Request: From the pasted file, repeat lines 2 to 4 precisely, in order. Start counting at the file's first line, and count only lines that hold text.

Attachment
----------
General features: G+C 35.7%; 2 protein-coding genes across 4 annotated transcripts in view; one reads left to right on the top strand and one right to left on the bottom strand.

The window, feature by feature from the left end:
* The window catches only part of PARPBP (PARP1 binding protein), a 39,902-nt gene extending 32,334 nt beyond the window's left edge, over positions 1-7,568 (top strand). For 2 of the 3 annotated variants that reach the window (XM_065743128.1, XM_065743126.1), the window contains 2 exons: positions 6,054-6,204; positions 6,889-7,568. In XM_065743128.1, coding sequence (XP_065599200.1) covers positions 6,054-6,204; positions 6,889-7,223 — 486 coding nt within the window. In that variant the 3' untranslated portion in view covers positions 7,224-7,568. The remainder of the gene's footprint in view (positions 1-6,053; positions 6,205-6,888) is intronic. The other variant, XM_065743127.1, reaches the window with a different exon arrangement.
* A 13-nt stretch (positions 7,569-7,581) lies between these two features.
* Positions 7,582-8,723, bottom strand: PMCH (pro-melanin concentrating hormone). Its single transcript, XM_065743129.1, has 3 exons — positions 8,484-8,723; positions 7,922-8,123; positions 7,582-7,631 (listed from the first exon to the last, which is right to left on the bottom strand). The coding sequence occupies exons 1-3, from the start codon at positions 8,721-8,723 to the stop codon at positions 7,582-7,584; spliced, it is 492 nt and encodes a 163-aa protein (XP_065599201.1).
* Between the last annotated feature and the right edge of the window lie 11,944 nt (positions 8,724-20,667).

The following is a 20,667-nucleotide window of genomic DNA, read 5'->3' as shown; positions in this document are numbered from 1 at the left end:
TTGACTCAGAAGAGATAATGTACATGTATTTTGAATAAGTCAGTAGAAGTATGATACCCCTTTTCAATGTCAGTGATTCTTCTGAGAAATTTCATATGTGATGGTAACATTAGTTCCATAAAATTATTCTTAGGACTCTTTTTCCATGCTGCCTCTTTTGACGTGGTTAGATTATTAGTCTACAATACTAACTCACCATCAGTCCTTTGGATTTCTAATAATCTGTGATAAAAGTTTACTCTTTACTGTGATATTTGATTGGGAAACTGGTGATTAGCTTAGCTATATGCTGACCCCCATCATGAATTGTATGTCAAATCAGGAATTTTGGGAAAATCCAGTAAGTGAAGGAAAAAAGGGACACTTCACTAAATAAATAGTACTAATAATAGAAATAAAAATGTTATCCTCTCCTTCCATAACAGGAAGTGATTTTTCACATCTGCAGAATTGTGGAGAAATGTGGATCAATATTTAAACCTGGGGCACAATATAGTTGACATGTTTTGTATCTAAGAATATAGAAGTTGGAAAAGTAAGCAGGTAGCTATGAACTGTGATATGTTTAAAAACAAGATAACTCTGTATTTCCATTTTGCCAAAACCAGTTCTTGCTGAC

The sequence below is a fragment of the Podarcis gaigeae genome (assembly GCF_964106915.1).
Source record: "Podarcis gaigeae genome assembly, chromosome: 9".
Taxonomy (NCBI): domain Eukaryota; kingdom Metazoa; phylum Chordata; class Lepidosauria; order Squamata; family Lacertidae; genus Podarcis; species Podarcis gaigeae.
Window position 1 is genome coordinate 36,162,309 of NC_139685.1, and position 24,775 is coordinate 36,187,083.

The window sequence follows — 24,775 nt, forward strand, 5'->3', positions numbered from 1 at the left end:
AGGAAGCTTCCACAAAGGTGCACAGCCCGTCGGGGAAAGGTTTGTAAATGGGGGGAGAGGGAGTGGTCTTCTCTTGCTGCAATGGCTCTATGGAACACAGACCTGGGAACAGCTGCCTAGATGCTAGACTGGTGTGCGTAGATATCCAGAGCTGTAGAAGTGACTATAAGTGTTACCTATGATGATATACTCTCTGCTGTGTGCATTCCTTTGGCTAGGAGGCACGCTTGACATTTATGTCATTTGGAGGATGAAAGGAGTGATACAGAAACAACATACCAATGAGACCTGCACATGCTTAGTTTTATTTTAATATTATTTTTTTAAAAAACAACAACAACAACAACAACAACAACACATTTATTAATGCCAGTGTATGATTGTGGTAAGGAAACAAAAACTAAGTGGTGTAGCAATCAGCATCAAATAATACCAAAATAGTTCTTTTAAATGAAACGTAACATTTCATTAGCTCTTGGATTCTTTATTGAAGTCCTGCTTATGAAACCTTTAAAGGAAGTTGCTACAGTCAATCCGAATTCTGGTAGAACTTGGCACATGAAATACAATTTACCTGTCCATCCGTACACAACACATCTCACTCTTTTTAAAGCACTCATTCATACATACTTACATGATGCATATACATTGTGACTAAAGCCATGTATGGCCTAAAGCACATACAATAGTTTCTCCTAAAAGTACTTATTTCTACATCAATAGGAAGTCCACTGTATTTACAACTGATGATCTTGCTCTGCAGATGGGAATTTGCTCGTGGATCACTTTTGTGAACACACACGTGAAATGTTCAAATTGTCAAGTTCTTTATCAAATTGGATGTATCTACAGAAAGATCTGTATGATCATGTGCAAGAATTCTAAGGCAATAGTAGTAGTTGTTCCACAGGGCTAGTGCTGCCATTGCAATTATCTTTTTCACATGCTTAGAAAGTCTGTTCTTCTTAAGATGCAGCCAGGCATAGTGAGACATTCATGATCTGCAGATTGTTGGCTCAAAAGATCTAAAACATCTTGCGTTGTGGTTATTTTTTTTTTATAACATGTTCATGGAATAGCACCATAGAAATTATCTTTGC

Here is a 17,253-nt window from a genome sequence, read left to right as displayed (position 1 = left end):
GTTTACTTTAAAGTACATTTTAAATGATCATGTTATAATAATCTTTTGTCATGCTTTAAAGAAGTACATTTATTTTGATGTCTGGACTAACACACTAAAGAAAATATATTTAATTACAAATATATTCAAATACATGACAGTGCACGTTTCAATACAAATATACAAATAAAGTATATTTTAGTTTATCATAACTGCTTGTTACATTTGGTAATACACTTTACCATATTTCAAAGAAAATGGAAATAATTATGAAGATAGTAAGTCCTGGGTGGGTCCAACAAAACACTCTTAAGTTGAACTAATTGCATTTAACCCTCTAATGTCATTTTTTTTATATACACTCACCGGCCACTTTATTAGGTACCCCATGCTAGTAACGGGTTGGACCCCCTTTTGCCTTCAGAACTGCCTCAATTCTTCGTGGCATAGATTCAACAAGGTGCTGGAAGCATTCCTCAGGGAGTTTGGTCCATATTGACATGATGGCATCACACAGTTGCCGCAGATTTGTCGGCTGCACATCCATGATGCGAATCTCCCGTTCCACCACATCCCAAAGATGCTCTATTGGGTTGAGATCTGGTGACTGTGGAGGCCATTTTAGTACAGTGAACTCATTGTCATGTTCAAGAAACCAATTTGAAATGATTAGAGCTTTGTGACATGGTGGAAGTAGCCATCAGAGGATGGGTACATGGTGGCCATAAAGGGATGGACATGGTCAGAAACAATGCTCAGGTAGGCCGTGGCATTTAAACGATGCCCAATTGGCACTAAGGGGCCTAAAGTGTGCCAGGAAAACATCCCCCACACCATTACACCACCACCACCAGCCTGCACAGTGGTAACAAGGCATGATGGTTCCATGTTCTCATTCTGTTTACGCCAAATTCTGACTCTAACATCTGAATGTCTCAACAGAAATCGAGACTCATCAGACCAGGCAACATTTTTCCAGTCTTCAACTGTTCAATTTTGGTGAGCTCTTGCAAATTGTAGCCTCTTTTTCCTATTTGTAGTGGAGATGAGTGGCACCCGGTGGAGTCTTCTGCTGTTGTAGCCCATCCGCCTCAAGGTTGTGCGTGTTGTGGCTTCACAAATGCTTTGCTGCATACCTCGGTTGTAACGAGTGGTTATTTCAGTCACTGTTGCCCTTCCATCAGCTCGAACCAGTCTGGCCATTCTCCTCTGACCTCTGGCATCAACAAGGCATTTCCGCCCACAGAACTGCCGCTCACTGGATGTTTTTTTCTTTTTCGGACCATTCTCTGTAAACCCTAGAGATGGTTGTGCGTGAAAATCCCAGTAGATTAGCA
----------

The window, feature by feature from the left end:
* The window catches only part of PARPBP (PARP1 binding protein), a 39,902-nt gene extending 32,334 nt beyond the window's left edge, over positions 1-7,568 (top strand). For 2 of the 3 annotated variants that reach the window (XM_065743128.1, XM_065743126.1), the window contains 2 exons: positions 6,054-6,204; positions 6,889-7,568. In XM_065743128.1, coding sequence (XP_065599200.1) covers positions 6,054-6,204; positions 6,889-7,223 — 486 coding nt within the window. In that variant the 3' untranslated portion in view covers positions 7,224-7,568. The remainder of the gene's footprint in view (positions 1-6,053; positions 6,205-6,888) is intronic. The other variant, XM_065743127.1, reaches the window with a different exon arrangement.
* A 13-nt stretch (positions 7,569-7,581) lies between these two features.